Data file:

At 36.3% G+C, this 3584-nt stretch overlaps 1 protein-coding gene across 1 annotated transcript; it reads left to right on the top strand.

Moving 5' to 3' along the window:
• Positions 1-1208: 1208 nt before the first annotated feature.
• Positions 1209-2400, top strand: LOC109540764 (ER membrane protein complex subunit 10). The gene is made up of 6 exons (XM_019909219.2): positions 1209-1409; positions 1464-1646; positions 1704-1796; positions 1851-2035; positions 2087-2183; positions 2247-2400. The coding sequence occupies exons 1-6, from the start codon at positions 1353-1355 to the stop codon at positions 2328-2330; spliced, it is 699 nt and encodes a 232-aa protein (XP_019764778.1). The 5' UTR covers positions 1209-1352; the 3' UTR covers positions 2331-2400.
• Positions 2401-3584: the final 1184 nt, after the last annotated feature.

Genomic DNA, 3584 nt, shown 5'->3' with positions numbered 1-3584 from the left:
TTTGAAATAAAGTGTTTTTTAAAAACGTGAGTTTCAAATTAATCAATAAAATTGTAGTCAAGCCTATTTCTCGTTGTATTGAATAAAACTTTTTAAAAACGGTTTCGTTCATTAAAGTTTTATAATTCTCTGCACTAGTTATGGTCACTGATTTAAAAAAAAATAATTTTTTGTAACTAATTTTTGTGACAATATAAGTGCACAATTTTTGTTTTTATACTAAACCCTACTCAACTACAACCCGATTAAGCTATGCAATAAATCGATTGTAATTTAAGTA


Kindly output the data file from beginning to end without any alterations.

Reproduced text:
At 36.3% G+C, this 3584-nt stretch overlaps 1 protein-coding gene across 1 annotated transcript; it reads left to right on the top strand.

Moving 5' to 3' along the window:
• Positions 1-1208: 1208 nt before the first annotated feature.
• Positions 1209-2400, top strand: LOC109540764 (ER membrane protein complex subunit 10). The gene is made up of 6 exons (XM_019909219.2): positions 1209-1409; positions 1464-1646; positions 1704-1796; positions 1851-2035; positions 2087-2183; positions 2247-2400. The coding sequence occupies exons 1-6, from the start codon at positions 1353-1355 to the stop codon at positions 2328-2330; spliced, it is 699 nt and encodes a 232-aa protein (XP_019764778.1). The 5' UTR covers positions 1209-1352; the 3' UTR covers positions 2331-2400.
• Positions 2401-3584: the final 1184 nt, after the last annotated feature.

Genomic DNA, 3584 nt, shown 5'->3' with positions numbered 1-3584 from the left:
TTTGAAATAAAGTGTTTTTTAAAAACGTGAGTTTCAAATTAATCAATAAAATTGTAGTCAAGCCTATTTCTCGTTGTATTGAATAAAACTTTTTAAAAACGGTTTCGTTCATTAAAGTTTTATAATTCTCTGCACTAGTTATGGTCACTGATTTAAAAAAAAATAATTTTTTGTAACTAATTTTTGTGACAATATAAGTGCACAATTTTTGTTTTTATACTAAACCCTACTCAACTACAACCCGATTAAGCTATGCAATAAATCGATTGTAATTTAAGTA